To Go or Not to go? It is always interesting to see how people have changed, stayed the same, moved on, stayed put, are friendly, still “stuck-up” or are generally happy or struggle with their lives. We find it fascinating and yet it may be difficult if you learn that former classmates, family members or military buddies are facing their own personal troubles. But, ultimately, everyone comes together not knowing what to expect, yet wanting to catch up and enjoy the ambiance our youth for a few hours.
Reunions give us these moments in time to experience. We get to revisit and reunite with friends and family we otherwise may not have the opportunity or ability to see. More often than not, we don’t get such chances to connect with old friends and family, unless such events are formally planned by others or happen inadvertently or spontaneously.
Why are class reunions important? We believe they give us important periodic assessments of our own lives. To see if we are living up to our personal expectations and desires. If not, perhaps it encourages us reevaluate and readjust. Conversely, we may realize that we are happy with our lives, friends and abilities and decide to accept and try not to worry about what we haven’t accomplished.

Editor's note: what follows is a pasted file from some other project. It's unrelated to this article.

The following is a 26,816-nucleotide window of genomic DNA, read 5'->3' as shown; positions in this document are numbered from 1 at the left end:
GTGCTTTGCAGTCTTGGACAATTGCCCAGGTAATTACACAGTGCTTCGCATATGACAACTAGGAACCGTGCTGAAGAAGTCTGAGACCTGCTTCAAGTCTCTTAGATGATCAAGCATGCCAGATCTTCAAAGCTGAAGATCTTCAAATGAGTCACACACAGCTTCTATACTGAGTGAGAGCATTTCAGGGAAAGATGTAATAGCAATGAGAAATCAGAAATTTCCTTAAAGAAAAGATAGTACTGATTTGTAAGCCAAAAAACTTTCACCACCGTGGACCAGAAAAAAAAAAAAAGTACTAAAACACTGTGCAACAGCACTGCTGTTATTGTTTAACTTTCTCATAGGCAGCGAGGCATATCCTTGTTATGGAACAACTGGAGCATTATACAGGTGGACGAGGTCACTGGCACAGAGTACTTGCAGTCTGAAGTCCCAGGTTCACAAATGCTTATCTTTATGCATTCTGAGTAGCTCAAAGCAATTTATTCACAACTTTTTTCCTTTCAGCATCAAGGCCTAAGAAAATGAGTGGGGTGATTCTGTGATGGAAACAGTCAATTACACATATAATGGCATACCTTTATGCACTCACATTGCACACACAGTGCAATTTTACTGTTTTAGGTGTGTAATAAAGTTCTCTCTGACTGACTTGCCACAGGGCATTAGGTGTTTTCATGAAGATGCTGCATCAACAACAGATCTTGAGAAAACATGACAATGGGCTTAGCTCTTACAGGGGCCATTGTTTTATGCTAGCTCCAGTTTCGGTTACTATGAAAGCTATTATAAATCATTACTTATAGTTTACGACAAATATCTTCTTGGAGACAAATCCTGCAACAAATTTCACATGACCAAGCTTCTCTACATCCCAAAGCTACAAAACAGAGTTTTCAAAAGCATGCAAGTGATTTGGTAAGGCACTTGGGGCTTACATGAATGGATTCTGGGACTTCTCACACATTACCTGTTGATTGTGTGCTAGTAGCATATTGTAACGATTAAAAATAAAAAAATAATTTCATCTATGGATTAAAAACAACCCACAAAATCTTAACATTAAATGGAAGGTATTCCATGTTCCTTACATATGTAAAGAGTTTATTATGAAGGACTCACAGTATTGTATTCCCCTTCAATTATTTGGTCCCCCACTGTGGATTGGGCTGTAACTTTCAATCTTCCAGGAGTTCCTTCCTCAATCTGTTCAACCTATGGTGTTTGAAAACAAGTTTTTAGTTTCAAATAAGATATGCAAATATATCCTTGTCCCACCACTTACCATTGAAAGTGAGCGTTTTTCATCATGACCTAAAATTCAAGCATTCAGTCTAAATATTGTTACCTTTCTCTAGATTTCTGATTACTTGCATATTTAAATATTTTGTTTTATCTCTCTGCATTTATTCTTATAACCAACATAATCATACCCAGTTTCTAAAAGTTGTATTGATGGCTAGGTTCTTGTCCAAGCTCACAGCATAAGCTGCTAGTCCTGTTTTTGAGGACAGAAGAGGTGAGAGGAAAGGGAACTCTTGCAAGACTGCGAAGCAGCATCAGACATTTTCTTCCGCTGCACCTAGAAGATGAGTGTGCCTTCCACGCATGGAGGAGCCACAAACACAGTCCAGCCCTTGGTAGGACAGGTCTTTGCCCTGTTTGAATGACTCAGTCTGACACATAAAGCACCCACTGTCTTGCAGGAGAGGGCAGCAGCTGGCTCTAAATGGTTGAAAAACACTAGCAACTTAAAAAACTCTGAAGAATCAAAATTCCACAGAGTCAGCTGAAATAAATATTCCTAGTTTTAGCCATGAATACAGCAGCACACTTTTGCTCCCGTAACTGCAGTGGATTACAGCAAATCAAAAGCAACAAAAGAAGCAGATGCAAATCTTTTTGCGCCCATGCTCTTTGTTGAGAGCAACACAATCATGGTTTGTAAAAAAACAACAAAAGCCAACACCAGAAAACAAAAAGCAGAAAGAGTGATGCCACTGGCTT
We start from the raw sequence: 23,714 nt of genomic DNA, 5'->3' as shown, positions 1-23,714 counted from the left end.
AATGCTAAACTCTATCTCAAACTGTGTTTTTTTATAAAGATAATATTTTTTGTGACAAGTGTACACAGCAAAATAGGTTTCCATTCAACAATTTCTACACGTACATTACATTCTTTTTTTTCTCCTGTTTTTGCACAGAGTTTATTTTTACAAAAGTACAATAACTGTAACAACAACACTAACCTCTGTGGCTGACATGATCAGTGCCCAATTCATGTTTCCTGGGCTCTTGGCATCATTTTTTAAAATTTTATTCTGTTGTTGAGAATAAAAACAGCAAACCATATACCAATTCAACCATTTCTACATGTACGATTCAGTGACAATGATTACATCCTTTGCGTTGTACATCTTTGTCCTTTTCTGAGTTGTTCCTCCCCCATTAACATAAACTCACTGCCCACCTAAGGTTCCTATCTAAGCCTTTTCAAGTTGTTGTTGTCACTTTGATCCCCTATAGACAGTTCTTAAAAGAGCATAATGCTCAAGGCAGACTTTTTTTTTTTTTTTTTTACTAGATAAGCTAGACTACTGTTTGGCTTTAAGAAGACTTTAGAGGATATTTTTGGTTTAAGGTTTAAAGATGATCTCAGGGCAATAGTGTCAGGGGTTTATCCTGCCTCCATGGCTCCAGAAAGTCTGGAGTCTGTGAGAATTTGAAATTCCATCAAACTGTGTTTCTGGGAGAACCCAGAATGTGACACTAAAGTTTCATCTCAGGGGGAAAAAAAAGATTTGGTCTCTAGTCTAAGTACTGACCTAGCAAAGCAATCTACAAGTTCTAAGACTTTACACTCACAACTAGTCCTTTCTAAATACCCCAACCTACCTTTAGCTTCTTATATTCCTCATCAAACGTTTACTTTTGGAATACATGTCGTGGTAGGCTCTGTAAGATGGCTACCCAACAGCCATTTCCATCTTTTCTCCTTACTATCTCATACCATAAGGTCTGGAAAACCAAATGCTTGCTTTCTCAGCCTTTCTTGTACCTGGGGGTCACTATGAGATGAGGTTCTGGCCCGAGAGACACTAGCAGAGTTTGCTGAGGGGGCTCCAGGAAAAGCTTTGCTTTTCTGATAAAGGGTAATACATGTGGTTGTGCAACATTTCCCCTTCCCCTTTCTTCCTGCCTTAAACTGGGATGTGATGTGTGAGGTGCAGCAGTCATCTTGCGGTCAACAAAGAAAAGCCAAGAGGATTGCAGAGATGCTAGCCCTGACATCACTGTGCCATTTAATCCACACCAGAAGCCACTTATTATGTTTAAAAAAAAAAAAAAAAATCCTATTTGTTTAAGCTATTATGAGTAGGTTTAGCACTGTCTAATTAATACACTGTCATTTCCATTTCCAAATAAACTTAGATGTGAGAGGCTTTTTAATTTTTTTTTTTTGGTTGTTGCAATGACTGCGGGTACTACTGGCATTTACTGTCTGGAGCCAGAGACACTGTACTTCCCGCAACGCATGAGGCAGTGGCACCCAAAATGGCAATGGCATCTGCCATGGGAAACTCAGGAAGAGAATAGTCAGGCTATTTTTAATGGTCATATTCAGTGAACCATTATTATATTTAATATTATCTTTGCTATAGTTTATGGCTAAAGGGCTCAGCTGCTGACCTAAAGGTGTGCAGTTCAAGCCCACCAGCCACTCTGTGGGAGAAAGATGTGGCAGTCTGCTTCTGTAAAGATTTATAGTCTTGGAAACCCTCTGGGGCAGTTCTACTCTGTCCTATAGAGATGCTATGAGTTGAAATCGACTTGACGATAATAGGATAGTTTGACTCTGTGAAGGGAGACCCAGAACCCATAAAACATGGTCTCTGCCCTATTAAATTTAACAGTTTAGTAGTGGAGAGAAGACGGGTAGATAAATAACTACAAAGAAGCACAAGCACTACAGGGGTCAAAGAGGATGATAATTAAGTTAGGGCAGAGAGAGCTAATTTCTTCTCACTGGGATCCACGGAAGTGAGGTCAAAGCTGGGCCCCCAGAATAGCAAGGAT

Why shouldn’t we miss reunions? It is very acceptable and enjoyable just to catch up with former classmates only at reunions. Due to many reasons, that may be all that works for some. Especially for family reunions. As the saying goes, “You can pick your friends, but not your family.” The same holds true with classmates. Perhaps they are great at intervals, just not on a regular basis. However, if you miss a reunion, you loose an important personal milestone that you can never relive.
Likewise, don’t feel the need to get together in between reunions, just enjoy the time you have together at reunions. Many of us with busy lives go to reunions that, at a minimum, allow us to meet every decade or so. That’s fine too.
What if I am disappointed with my reunion? I tell people not to get upset at reunions if it doesn’t pan out as well as they expected. People are trying to get in many conversations with as many attendees as possible in a short time. I have heard from some of my alumni that they felt slighted at the reunion and vow never to return to another. My response is, “Don’t ever say never.” Try to realize that people/situations/attitudes are constantly changing. To feel anger or strong disappointment because of a few negative or uncomfortable encounters, is unnecessary and not important. I promise, your experience and the people will be completely different the next time. Just like life, expect the unexpected, but make your moments count.
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